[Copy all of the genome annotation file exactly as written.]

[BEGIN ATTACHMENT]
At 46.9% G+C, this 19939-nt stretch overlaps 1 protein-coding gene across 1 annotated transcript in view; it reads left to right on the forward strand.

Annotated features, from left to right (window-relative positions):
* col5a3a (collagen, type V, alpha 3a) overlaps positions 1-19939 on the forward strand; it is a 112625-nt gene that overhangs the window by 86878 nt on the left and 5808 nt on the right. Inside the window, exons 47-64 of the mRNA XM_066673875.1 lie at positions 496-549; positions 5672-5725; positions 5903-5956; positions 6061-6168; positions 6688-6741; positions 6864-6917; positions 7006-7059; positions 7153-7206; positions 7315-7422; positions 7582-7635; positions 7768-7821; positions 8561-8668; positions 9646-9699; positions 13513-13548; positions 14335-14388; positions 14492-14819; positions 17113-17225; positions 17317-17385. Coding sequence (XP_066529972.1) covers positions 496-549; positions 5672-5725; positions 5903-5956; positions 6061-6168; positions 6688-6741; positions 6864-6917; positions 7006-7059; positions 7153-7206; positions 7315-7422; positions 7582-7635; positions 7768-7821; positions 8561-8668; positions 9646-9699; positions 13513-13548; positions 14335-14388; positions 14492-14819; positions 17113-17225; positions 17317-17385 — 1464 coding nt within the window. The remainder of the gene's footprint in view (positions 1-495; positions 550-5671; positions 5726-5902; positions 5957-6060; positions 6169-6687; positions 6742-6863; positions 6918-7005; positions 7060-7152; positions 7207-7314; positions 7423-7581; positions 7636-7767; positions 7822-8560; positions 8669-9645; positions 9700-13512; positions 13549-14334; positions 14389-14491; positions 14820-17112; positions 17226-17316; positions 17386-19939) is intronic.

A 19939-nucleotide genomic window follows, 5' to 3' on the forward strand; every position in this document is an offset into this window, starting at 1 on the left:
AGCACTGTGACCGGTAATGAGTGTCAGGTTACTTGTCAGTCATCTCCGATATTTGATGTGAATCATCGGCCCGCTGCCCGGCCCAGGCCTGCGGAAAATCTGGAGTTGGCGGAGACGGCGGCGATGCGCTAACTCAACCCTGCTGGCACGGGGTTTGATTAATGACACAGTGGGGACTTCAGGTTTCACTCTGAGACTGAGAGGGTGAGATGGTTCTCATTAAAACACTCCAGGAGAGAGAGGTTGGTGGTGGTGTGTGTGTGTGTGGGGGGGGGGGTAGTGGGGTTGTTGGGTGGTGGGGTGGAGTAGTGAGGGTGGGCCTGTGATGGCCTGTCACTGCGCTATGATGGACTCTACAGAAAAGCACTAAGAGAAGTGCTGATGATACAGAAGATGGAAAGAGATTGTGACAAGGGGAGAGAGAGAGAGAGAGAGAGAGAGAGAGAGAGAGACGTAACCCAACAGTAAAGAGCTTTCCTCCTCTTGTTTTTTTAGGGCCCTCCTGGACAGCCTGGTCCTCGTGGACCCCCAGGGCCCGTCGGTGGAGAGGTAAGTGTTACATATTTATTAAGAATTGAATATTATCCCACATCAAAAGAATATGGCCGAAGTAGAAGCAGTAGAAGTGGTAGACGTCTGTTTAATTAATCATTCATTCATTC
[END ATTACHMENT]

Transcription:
At 46.9% G+C, this 19939-nt stretch overlaps 1 protein-coding gene across 1 annotated transcript in view; it reads left to right on the forward strand.

Annotated features, from left to right (window-relative positions):
* col5a3a (collagen, type V, alpha 3a) overlaps positions 1-19939 on the forward strand; it is a 112625-nt gene that overhangs the window by 86878 nt on the left and 5808 nt on the right. Inside the window, exons 47-64 of the mRNA XM_066673875.1 lie at positions 496-549; positions 5672-5725; positions 5903-5956; positions 6061-6168; positions 6688-6741; positions 6864-6917; positions 7006-7059; positions 7153-7206; positions 7315-7422; positions 7582-7635; positions 7768-7821; positions 8561-8668; positions 9646-9699; positions 13513-13548; positions 14335-14388; positions 14492-14819; positions 17113-17225; positions 17317-17385. Coding sequence (XP_066529972.1) covers positions 496-549; positions 5672-5725; positions 5903-5956; positions 6061-6168; positions 6688-6741; positions 6864-6917; positions 7006-7059; positions 7153-7206; positions 7315-7422; positions 7582-7635; positions 7768-7821; positions 8561-8668; positions 9646-9699; positions 13513-13548; positions 14335-14388; positions 14492-14819; positions 17113-17225; positions 17317-17385 — 1464 coding nt within the window. The remainder of the gene's footprint in view (positions 1-495; positions 550-5671; positions 5726-5902; positions 5957-6060; positions 6169-6687; positions 6742-6863; positions 6918-7005; positions 7060-7152; positions 7207-7314; positions 7423-7581; positions 7636-7767; positions 7822-8560; positions 8669-9645; positions 9700-13512; positions 13549-14334; positions 14389-14491; positions 14820-17112; positions 17226-17316; positions 17386-19939) is intronic.

A 19939-nucleotide genomic window follows, 5' to 3' on the forward strand; every position in this document is an offset into this window, starting at 1 on the left:
AGCACTGTGACCGGTAATGAGTGTCAGGTTACTTGTCAGTCATCTCCGATATTTGATGTGAATCATCGGCCCGCTGCCCGGCCCAGGCCTGCGGAAAATCTGGAGTTGGCGGAGACGGCGGCGATGCGCTAACTCAACCCTGCTGGCACGGGGTTTGATTAATGACACAGTGGGGACTTCAGGTTTCACTCTGAGACTGAGAGGGTGAGATGGTTCTCATTAAAACACTCCAGGAGAGAGAGGTTGGTGGTGGTGTGTGTGTGTGTGGGGGGGGGGGTAGTGGGGTTGTTGGGTGGTGGGGTGGAGTAGTGAGGGTGGGCCTGTGATGGCCTGTCACTGCGCTATGATGGACTCTACAGAAAAGCACTAAGAGAAGTGCTGATGATACAGAAGATGGAAAGAGATTGTGACAAGGGGAGAGAGAGAGAGAGAGAGAGAGAGAGAGAGAGAGACGTAACCCAACAGTAAAGAGCTTTCCTCCTCTTGTTTTTTTAGGGCCCTCCTGGACAGCCTGGTCCTCGTGGACCCCCAGGGCCCGTCGGTGGAGAGGTAAGTGTTACATATTTATTAAGAATTGAATATTATCCCACATCAAAAGAATATGGCCGAAGTAGAAGCAGTAGAAGTGGTAGACGTCTGTTTAATTAATCATTCATTCATTC